• In some embodiments, the pRNA has a specific activity of at least 20%, 30%, 40%, 50%, 60%, 70%, 80%, 90%, or 100% of that of the pRNA that did not have removal of the HMW fraction. Methods of assaying and quantifying measures of enzymatic activity and substrate specificity, are well known to those of skill in the art.
  • In another embodiment, (e.g, FIG. 18) a TD 1807 comprises a plurality of addressable test lines utilizing different categories of CMPs (e.g., a combination of antibodies, nucleic acids, pRNA, avidin/streptavidin/biotin).
  • In one embodiment shown in FIG. 18, at least one addressable line or specific capture zone 1805, 1812 comprises a pRNA ICMP 1804, 1811 having pRNA 1803 that is bound to a solid support 1808 (e.g., nitrocellulose, polystyrene, glass, plastic, metal, etc.) and is specific in binding to a cognate or complementary pRNA sequence conjugated 1807 to an antibody to form a capture probe 1802, 1810 that is specific for a particular target analyte 1806. A detection probe 1801 contains an antibody also capable of specifically binding the analyte conjugated to a label 1809
  • An immune complex formed of a detection probe-target analyte-capture probe can be effectively immobilized and can specifically bind to the addressable line comprising the ICMP that is specific for the CMP comprised in said capture probe (e.g., complementary or cognate pRNA pairs).
  • In one embodiment, pRNA molecules are comprised in a capture probe as a CMP and for each pRNA used there in a capture probe there is disposed on one addressable lines a complementary immobilized pRNA (i.e., ICMP). In one embodiment, a test strip comprises a plurality of addressable lines comprising pRNAs, such as on 1, 2, 3, 4, 5, 6, or 7 distinct addressable lines on a test strip.
  • In one embodiment, a TD comprises a test strip having a plurality of test zones, wherein each test zone is specific for a distinct analyte (e.g., influenza type A or B) and/or subtype (e.g., influenza A pandemic and non-pandemic subtypes). In one embodiment (e.g., FIG. 19) a TD comprises a test strip with at least four test zones, wherein one test zone is configured for detection of influenza A virus or a component thereof, a second test zone is configured for detection of a subtype of influenza A, e.g., H1, a third test zone that is configured for detection of a second subtype of influenza A, e.g., H3 and a fourth test zone configured for detection of influenza B. In a further embodiment, each test zone comprises a different ICMPs, such that each comprises a pRNA sequence selected from the group consisting of SEQ ID NO: 120 to SEQ ID NO: 126.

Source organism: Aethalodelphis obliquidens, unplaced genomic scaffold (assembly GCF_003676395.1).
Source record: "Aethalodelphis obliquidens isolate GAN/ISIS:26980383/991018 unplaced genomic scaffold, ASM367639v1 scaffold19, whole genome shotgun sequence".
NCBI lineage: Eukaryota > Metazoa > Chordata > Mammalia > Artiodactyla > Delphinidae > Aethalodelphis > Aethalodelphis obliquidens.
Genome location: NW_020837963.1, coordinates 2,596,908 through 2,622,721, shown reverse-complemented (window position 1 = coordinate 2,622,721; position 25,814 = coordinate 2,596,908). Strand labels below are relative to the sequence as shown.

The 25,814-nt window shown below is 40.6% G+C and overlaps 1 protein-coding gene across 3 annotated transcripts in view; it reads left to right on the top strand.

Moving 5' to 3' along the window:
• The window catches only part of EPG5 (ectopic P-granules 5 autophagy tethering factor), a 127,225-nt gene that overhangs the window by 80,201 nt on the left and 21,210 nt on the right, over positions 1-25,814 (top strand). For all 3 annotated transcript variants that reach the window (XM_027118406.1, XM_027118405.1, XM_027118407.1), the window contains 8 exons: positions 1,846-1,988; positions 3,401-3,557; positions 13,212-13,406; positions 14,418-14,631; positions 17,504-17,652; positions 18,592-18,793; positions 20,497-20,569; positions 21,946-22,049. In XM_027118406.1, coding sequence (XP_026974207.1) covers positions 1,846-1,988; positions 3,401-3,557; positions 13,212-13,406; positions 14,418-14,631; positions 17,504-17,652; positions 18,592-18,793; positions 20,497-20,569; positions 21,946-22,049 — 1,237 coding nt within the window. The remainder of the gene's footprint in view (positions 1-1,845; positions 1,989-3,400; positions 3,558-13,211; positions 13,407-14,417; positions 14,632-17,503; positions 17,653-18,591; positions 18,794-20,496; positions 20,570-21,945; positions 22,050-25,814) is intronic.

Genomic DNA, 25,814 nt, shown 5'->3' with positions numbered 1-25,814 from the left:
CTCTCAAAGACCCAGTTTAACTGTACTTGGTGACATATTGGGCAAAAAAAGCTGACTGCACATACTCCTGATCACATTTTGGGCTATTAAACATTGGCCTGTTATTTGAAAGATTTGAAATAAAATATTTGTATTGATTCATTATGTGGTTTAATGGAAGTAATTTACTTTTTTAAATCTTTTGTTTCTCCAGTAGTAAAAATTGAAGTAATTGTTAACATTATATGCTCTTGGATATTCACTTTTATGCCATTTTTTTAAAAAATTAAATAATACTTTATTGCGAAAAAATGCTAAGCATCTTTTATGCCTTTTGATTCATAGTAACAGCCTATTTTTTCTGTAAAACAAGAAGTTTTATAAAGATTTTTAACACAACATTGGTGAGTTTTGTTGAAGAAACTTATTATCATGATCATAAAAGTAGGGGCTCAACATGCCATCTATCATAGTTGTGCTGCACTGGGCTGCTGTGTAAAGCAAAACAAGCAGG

• A test device may utilize a variety of species or categories of capture moieties (e.g., pRNA and avidin/streptavidin) in combination. Thus, for example, two test zones can utilize pRNA as a partner capture moiety, while other test zones utilize strepatvidin/avidin-biotin, a fixed antibody, or DNA/RNA. For clarity, in the context of a capture probe and an ICMP disposed on one test zone, the CMP and ICMP are selected and utilized in the various embodiments of the invention based on their specific binding for each other (e.g., a pRNA binding to it complementary pRNA, an antibody binding to its target antigen, avidin binding to biotin, etc.).
  • In order to further minimize cross-reactivity between ICMPs and/or CMPs, addressable lines may be configured such that a ICMP of one type or category is not next to an adjacent addressable line having the same category of ICMP. For example, an antibody ICMPs is placed on addressable lines 1, 3 and 5, but different ICMPs (e.g. pRNA or avidin/streptavidin/biotin) is placed on addressable lines 2 and 4.
  • In another embodiment, the same type of ICMP may be used, e.g., all test zones comprise pRNAs, but pRNAs on any two adjacent lines are selected based on displaying reduced cross-reactivity. In one embodiment, each of one, two, three or four test zones comprises a different pRNA sequence, with at least one pRNA selected from SEQ ID NO: 120 to SEQ ID NO: 126.
  • In one embodiment, pRNA are spaced such that there is a spacer line separating each addressable line comprising a pRNA, such that a pRNA addressable line is not immediately adjacent to another pRNA addressable line.
  • In yet another embodiment, a combination of different types of capture moiety partners are used (e.g., a combination of antibodies, nucleic acids, pRNA, avidin/streptavidin/biotin) on different multiple addressable test/capture zones such that a particular category of partner capture moiety is not located on an addressable test/capture zone that is adjacent to the same category of partner capture moiety. For example, if an antibody partner capture moiety were used in addressable test/capture zone 2, then addressable test/capture zones 1 and 3 would not contain an antibody partner capture moiety, but could instead have a pRNA, nucleic acid, avidin/streptavidin/biotin partner capture moiety or a control or blank line. By interspacing each category of partner capture moiety with a different category of partner capture moiety, it is possible to decrease the amount of cross reactivity that is present between addressable test/capture zones.
  • In one embodiment, interspacing each category of partner capture moiety with a different category of partner capture moiety decreases the amount of cross reactivity by at least 5%, 10%, 15%, 20%, 25%, 30%, 35%, 40%, 50%, 60%, 70%, 80%, 90%, 95%, 96%, 97%, 98%, 99% or greater thus providing a more specific assay. A test device having interspaced types of capture moiety partner can be measured for decreased cross-reactivity by comparing binding to a similar device not having interspaced types of partner capture moieties (e.g. antibody partner capture moieties are placed on adjacent addressable test/capture zones).